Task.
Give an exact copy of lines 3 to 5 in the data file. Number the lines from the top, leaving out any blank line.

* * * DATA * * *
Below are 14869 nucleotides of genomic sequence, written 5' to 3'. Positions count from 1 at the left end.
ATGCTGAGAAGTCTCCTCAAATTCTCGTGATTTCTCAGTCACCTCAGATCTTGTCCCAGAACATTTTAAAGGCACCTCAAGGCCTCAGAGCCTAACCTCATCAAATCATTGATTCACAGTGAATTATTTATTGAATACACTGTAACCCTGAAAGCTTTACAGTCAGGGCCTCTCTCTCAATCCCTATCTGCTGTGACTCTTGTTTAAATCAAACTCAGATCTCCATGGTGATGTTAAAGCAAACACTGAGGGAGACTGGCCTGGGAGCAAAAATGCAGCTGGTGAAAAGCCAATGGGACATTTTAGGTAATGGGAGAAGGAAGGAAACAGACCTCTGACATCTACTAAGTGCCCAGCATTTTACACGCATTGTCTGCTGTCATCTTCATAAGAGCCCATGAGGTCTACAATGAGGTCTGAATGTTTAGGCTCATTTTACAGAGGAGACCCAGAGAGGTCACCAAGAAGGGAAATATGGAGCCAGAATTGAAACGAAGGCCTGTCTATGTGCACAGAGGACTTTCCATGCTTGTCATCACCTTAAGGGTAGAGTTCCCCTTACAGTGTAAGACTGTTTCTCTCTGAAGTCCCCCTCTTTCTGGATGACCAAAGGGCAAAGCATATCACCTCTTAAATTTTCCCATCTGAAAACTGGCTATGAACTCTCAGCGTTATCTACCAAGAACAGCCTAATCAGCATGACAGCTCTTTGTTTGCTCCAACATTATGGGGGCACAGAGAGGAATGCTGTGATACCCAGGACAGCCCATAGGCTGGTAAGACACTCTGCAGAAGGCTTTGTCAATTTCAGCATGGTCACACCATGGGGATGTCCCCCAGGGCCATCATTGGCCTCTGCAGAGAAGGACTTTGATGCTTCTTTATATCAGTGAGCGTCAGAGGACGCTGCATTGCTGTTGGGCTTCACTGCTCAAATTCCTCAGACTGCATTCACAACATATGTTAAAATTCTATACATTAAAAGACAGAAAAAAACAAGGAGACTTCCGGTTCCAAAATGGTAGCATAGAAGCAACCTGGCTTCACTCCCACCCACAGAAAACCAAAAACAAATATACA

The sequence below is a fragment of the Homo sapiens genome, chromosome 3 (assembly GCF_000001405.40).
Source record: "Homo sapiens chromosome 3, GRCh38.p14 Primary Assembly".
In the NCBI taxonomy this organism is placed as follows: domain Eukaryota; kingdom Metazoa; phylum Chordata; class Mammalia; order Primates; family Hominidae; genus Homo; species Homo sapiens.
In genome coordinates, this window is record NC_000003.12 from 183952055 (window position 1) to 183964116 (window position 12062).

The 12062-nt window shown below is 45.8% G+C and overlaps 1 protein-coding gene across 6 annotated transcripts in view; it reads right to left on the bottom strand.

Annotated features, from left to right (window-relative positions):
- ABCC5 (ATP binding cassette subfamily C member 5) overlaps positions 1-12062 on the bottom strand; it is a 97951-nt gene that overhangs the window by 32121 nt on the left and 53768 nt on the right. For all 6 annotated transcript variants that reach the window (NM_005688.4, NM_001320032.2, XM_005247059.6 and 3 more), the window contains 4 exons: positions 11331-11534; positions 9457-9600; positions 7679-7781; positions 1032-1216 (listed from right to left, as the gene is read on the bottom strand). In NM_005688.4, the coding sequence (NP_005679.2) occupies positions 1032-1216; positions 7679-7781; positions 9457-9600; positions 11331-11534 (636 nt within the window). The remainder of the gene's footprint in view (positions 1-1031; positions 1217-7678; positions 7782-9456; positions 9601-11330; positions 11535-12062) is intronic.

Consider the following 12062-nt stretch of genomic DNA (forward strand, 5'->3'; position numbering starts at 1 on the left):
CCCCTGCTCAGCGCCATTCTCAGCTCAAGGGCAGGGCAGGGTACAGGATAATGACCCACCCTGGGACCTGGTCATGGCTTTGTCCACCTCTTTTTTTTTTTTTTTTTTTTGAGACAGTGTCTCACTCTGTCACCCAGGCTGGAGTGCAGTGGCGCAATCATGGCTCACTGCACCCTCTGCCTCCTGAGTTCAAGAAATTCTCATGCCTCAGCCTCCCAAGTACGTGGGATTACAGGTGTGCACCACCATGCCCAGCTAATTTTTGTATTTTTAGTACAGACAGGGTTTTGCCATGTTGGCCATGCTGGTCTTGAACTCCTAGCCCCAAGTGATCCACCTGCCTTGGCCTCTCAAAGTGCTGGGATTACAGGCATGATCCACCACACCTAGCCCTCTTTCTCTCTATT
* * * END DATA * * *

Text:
The sequence below is a fragment of the Homo sapiens genome, chromosome 3 (assembly GCF_000001405.40).
Source record: "Homo sapiens chromosome 3, GRCh38.p14 Primary Assembly".
In the NCBI taxonomy this organism is placed as follows: domain Eukaryota; kingdom Metazoa; phylum Chordata; class Mammalia; order Primates; family Hominidae; genus Homo; species Homo sapiens.